Singh H. (2003) Building Effective Blended Learning Programs in November – December 2003Issue of Educational Technology, Volume 43, Number 6, Pages 51-54 Retrieved 9 August 2009 from http://asianvu.com/bookstoread/framework/blended-learning.pdf

Twitter

6 Oct

I have been tweeting since June 2009. I have many followers and am following many more. It was sold to me as a way of connecting and sharing with teachers from around the globe who shared my passions in education. It is an important part of my Professional Learning Network (PLN).

Where possible, I include a link within the tweet. This is so that others can be directed to the foundation of your comment, idea or reply. I found these tips this week. My apologies as the source I have somehow lost but these are fabulous:

• Add a hash tag to the tweet. This just means the tweet can be more easily identified. The tags I use most frequently use are: #mathchat for mathematics related conversations; #edtech for applications of technology to the learning and learning environment; #edchat for general education conversations.

• Acknowledge the source for a retweet. If the original author is not mentioned then you are stealing the credit.

• Consider the value that the tweet will add. Ask yourself whether the contribution will help develop the conversation for most or if the conversation should be taken to a different medium.

My next step is to make twitter a significant part of Professional Learning at my school. I will update progress here on that.

 

Professional Reading

It is holiday time so no reading this week. I recommend you read Mr Pip by Lloyd Jones before seeing the movie.

 

Thought Of the Week

I loved this idea on twitter this week.

@gcouros Any time you walk by a student in a hallway and don’t acknowledge them, it is a missed opportunity to build a connection.

 

 

Leader or Manager?

3 Aug

The way we educate students leave many of them feeling as though what they’ve “learned” is of no value; that the “lessons” they’ve received each day are of no use in the real world. We have created a system where we are assessment driven and students want to know if a task is worth credits. This leaves many teachers disheartened.

New strategies, tactics and procedures are developed to make the next school year better than the previous. Over my years in the classroom, I’ve been able to develop a few ways and means of getting the most out of my students and these overlap with staff.  This year I have also been reflecting on staff and how I can work with them in a better way. Gleaned from my inquiries, readings and experiences I made a list as I resolve this am I leading or managing.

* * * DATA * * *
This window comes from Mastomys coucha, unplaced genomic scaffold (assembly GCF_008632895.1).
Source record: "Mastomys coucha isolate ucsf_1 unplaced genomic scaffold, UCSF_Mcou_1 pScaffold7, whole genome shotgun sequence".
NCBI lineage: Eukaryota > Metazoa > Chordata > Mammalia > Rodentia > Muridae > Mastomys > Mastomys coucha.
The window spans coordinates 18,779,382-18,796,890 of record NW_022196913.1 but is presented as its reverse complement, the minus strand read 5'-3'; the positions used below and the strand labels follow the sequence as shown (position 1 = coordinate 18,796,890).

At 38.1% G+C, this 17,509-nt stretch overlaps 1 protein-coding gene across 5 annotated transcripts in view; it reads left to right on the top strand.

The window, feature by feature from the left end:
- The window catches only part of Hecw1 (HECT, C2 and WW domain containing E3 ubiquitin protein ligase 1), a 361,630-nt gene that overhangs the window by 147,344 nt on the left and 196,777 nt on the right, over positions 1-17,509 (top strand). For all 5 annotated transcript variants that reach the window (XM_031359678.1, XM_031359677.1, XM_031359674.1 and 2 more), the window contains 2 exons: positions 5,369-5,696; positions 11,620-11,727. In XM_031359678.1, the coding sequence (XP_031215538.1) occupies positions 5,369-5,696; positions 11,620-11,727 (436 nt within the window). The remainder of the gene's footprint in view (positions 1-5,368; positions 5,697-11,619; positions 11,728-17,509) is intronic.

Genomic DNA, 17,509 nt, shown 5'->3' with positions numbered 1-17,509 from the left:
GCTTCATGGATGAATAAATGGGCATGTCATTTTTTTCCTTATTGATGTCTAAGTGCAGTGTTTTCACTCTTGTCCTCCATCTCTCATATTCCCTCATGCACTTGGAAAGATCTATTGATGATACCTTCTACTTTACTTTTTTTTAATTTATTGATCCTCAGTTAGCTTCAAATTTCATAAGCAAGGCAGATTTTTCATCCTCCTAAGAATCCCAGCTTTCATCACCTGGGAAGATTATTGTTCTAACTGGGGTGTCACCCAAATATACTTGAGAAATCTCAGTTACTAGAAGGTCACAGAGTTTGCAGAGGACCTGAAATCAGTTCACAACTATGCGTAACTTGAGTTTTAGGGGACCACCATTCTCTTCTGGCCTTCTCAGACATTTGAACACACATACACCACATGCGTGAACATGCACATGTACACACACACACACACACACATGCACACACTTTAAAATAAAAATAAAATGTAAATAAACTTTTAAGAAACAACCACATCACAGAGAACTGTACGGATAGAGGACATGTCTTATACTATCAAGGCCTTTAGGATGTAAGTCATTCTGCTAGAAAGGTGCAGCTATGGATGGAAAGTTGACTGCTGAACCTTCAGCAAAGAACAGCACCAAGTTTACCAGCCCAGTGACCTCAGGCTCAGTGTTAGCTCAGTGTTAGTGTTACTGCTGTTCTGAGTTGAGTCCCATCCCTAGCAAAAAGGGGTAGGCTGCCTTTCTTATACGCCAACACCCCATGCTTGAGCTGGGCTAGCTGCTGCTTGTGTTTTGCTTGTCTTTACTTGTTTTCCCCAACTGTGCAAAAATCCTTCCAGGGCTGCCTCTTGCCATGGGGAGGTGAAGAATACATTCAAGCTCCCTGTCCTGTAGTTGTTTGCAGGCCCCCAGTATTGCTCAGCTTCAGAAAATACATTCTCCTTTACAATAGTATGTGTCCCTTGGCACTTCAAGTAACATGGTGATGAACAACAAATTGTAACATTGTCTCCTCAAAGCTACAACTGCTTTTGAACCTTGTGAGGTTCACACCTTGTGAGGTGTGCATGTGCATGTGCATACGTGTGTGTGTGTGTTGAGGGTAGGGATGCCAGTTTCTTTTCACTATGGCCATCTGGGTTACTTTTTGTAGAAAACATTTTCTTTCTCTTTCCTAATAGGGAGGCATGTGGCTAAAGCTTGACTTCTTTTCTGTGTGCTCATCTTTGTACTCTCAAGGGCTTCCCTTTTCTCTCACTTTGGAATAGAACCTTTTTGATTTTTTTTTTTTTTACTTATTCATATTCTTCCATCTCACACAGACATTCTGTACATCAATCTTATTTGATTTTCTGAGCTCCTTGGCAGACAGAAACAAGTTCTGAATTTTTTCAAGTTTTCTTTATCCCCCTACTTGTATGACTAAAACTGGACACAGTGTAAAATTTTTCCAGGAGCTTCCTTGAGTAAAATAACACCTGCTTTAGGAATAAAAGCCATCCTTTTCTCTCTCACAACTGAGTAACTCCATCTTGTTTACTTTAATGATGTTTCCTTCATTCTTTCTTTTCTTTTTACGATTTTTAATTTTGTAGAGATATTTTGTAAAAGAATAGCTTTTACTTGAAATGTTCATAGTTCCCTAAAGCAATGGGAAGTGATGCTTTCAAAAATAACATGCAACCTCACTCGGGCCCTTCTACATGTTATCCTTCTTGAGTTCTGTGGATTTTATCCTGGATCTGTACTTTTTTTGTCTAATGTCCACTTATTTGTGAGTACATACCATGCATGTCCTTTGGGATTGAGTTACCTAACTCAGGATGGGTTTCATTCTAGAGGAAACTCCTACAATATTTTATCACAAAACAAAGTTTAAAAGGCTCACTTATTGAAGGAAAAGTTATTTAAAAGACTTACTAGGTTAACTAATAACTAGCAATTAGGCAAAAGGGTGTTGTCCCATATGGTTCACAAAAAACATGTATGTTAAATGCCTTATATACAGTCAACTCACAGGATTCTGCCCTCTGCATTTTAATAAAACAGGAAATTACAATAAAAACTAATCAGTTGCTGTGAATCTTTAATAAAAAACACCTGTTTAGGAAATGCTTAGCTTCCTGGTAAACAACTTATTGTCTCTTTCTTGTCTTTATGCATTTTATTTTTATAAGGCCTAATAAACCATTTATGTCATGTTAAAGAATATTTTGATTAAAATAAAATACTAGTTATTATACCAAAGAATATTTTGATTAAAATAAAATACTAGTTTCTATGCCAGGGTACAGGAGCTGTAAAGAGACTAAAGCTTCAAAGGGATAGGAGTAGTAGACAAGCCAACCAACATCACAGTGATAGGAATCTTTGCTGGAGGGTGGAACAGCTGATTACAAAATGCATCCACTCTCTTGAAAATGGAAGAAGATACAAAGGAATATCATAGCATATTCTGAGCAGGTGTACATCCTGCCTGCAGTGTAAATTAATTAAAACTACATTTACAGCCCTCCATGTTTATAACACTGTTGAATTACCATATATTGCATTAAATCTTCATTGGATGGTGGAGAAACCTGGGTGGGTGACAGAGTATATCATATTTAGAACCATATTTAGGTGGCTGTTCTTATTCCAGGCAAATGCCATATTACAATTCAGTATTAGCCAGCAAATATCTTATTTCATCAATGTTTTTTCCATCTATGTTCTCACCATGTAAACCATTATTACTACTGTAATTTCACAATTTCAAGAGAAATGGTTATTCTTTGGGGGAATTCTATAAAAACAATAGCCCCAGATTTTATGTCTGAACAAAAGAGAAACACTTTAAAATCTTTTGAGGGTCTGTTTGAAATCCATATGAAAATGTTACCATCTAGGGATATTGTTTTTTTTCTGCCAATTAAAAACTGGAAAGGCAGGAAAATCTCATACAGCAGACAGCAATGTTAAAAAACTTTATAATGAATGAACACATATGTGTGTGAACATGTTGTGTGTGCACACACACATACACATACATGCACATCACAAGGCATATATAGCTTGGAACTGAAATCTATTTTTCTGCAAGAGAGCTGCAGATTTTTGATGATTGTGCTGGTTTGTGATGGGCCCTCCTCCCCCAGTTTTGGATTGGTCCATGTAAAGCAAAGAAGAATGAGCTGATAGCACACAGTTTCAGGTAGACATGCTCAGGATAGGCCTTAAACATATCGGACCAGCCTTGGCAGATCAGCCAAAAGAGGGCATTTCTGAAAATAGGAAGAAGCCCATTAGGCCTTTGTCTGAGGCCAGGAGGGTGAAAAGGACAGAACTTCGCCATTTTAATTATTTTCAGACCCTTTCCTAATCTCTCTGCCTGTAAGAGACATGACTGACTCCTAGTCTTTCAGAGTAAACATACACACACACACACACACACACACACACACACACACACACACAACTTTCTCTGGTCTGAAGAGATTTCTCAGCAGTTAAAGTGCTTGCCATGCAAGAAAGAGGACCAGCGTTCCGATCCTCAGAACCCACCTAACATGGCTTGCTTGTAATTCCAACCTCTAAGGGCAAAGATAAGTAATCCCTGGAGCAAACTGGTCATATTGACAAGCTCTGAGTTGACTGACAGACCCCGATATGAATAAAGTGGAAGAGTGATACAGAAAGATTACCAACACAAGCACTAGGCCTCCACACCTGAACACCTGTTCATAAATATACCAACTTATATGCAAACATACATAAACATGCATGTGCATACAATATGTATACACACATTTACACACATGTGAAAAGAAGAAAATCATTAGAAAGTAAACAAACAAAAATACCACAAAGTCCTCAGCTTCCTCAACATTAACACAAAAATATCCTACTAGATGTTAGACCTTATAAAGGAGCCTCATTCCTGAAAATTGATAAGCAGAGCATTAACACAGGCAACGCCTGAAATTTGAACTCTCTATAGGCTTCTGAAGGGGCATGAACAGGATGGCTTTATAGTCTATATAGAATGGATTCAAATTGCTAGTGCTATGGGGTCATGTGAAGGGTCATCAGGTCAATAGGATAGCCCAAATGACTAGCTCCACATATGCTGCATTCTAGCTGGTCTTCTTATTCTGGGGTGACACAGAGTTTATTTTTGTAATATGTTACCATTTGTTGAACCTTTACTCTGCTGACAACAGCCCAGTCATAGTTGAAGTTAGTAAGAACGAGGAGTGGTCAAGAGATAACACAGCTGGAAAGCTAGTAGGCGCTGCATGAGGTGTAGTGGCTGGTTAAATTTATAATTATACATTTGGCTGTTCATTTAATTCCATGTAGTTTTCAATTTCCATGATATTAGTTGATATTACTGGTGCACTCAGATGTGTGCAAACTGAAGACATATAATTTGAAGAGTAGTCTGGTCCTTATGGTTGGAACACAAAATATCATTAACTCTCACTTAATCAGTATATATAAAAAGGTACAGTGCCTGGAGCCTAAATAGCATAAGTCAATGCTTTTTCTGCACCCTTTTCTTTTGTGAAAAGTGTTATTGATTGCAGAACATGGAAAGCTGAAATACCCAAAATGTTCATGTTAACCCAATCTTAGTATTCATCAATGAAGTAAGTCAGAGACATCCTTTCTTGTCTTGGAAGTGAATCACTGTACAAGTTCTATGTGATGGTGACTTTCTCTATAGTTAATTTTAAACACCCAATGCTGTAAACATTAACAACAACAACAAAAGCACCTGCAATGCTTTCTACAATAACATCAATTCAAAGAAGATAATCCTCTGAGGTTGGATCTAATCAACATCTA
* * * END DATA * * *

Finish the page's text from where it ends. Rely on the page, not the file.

The following site was particularly useful. http://leadonpurposeblog.com/2013/06/29/are-you-leading-or-just-managing/

So:

1. Relationships – In order to reach any group of people, you must know the audience to which you are speaking to. You have to speak their language, you must invoke their values and traditions in order to get them to go along with the information or concept(s) that you are presenting. You’ve got to meet people where they are. The learning plans we have developed for classes this year are an illustration of this.

2. Don’t Lecture – When people hear anything that sounds like a “lecture,” it is rarely a pleasant thought — it usually involves being punished. In the classroom, a lecture or talk should be more participatory in an effort to cut down the boredom of the students so they can gain the most in any lecture or talk you provide. Same with staff.  This requires patience but it is well worth it.

3. Choices – People like a choice. Often, we don’t provide our people with a choice when it comes to the assignments they have to do… maybe we should.  Giving a student the option of completing either assignment A or assignment B can create independence and ownership of the students work by the students themselves. My staff have been given choices in a number areas.  This has proven successful.

4. Let them Choose – People are opinionated: create assignments that allow them the freedom to give their “expertise.” Create a case study surrounding the content of your lessons or meetings, using language arts as the means for execution and reinforcement: verbally and on paper. This links to student voice or meaningful professional learning.

5. Examination and Discussion – Of course, I don’t mean arguing for argument’s sake. Rather, healthy discussion creates a healthy environment. Being nice is not enough.

6. Use The Technology – Make it their friend not the enemy.

7. Have Fun – Play and have fun when gaining an understanding of whether or not your students learned what you’ve taught them. Use meetings as “bonding” activities to have fun. We have initial one of our staff briefings as Fun Friday. Not nuts and bolts. Its all taking time and learning in different ways.

Professional Reading:

Indigenous Epistemology in a National Curriculum Framework

Angus H. Macfarlane, Ted Glynn, Waiariki Grace, Wally Penetito and Sonja Bateman

A real meaty piece this week which kept me occupied over the holidays. The paper discusses important parallels between western/European sociocultural theorizing on human development and learning (on which the key competencies seemed to be based), and the values, beliefs and preferred practices that are embodied within an indigenous Maori cultural worldview (Te Ao Maori).